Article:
By Jack Reaney STAFF WRITER
The George Norman Trailer Court, a longstanding fixture in Big Sky, Montana, is now up for sale, leaving its residents in a state of uncertainty. This affordable housing community, with a rich history dating back to the 1970s, has been a home for many individuals who have contributed significantly to the community. However, the potential sale of the property, listed at $5.3 million, raises concerns about the fate of the park and its residents. As Big Sky experiences rapid development, the future of this beloved trailer court hangs in the balance.
Robert "Kenny" Alley, one of the oldest residents of the George Norman Trailer Court, expresses his dismay at the possibility of having to leave his home of 28 years. For him and many others, this trailer park has been a refuge and a starting point for numerous residents who went on to become integral members of the Big Sky community. Kenny, who battled liver cancer and dedicated himself to serving the American Legion, sees the potential sale as a significant loss for the community.
Dave O'Connor, the executive director of the Big Sky Community Housing Trust, acknowledges the high-value nature of the property. To preserve the trailer court, a philanthropic angel investor or a willing buyer who sees the value in maintaining the community as it is would be required. While O'Connor remains optimistic, he acknowledges that such opportunities are rare. The challenges of water resources and wastewater disposal in the Gallatin Canyon further complicate the potential for preserving the trailer court as it stands.
Despite the neighborhood's efforts to remain positive, the residents of the George Norman Trailer Court face an uncertain future. Many, like Kenny Alley, have lived there for years and cannot imagine leaving. As affordable housing options in Big Sky remain scarce, the potential displacement of these residents may force them to consider relocating to nearby Bozeman or seeking shared accommodations in the meadow area.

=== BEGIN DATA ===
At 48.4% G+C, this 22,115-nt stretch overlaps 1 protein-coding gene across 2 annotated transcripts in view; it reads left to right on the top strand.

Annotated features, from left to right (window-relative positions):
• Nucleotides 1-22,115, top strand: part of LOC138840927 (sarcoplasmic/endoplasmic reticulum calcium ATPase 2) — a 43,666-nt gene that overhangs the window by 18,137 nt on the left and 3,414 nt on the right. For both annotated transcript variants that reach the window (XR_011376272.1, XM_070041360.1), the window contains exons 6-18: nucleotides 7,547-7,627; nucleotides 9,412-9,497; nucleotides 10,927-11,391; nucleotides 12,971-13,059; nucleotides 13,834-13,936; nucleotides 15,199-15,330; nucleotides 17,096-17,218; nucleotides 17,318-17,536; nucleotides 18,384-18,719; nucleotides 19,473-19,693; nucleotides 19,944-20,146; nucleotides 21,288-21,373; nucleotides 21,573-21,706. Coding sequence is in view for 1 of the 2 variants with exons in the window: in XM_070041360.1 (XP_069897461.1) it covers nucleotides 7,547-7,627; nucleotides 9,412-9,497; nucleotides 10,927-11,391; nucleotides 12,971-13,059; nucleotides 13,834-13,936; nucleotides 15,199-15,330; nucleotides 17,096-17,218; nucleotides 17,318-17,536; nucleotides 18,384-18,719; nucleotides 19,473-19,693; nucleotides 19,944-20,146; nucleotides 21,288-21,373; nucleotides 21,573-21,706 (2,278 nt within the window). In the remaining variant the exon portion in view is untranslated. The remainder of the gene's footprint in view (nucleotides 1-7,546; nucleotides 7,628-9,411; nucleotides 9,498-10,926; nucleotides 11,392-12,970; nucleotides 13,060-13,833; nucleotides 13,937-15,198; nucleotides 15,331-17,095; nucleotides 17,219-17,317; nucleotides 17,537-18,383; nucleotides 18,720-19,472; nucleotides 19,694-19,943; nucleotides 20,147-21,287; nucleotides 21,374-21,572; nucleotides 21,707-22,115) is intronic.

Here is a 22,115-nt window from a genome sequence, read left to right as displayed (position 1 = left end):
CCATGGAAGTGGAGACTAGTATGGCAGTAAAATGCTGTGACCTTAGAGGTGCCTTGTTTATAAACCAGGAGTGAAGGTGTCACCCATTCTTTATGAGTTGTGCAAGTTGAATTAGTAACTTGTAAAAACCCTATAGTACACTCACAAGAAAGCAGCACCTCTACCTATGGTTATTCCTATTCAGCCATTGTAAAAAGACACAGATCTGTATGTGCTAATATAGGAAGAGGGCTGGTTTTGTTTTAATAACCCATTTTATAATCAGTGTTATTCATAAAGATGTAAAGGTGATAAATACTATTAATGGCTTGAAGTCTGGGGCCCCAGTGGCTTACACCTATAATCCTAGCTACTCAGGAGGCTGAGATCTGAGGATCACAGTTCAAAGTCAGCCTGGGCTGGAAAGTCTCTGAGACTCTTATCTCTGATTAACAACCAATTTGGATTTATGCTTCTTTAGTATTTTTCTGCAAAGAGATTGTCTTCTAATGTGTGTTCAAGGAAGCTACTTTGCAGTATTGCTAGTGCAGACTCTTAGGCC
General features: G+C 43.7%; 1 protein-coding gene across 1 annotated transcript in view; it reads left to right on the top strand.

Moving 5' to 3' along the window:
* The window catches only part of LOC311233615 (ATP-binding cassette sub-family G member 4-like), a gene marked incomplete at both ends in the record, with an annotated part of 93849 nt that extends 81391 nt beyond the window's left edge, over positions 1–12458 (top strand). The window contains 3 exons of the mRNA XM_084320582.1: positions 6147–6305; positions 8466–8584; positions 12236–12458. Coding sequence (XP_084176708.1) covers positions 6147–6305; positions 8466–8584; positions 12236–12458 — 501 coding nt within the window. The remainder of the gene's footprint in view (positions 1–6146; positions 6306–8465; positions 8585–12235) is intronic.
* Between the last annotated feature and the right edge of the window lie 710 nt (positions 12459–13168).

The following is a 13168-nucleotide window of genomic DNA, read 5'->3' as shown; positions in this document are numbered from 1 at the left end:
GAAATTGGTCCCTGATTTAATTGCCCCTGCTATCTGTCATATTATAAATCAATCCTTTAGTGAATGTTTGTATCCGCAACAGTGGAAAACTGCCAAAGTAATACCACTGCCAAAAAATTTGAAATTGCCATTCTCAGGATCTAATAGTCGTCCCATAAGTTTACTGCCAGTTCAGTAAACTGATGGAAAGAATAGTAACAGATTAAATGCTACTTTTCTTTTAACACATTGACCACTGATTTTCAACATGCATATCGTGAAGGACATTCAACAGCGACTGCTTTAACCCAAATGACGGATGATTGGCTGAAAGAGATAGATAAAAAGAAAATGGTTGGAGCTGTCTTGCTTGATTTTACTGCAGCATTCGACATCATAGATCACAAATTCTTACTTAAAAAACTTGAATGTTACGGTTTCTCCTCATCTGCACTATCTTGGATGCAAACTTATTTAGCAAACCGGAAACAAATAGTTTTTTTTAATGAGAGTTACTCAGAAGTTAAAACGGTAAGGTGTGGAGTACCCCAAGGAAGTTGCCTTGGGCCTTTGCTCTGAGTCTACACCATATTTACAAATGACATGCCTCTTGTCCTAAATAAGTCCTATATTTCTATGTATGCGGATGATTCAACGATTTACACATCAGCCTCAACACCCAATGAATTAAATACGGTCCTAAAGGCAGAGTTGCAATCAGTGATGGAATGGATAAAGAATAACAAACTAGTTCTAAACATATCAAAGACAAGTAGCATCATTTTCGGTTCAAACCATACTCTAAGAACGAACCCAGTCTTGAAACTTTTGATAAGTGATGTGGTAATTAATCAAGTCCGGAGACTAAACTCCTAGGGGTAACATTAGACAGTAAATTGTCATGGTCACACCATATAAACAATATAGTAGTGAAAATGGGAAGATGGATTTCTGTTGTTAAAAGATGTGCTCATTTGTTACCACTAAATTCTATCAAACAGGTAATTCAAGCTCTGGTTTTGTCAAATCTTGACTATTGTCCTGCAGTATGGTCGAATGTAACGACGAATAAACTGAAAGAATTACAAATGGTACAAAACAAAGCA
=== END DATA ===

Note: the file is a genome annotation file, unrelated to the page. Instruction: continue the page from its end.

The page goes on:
The Big Sky community recognizes the significant contributions made by the residents of the trailer court over the years. There is a collective hope that alternative housing options, such as the RiverView low-income housing tax credit apartments, could provide a viable solution for these displaced individuals. However, the housing trust faces limitations, and residents would need to apply through the same federal program as other applicants.
The impending sale of the George Norman Trailer Court signals the end of an era for Big Sky. This close-knit community has been a refuge and launching pad for numerous residents, fostering friendships and supporting each other over the years. While hopes for preservation and alternative housing options exist, the future remains uncertain. The potential loss of this affordable housing community serves as a reminder of the ongoing challenges faced by many communities grappling with rapid development and the need for affordable housing solutions. The impact of the sale will undoubtedly be felt by both the residents and the broader Big Sky community, highlighting the importance of finding sustainable solutions to support all members of society.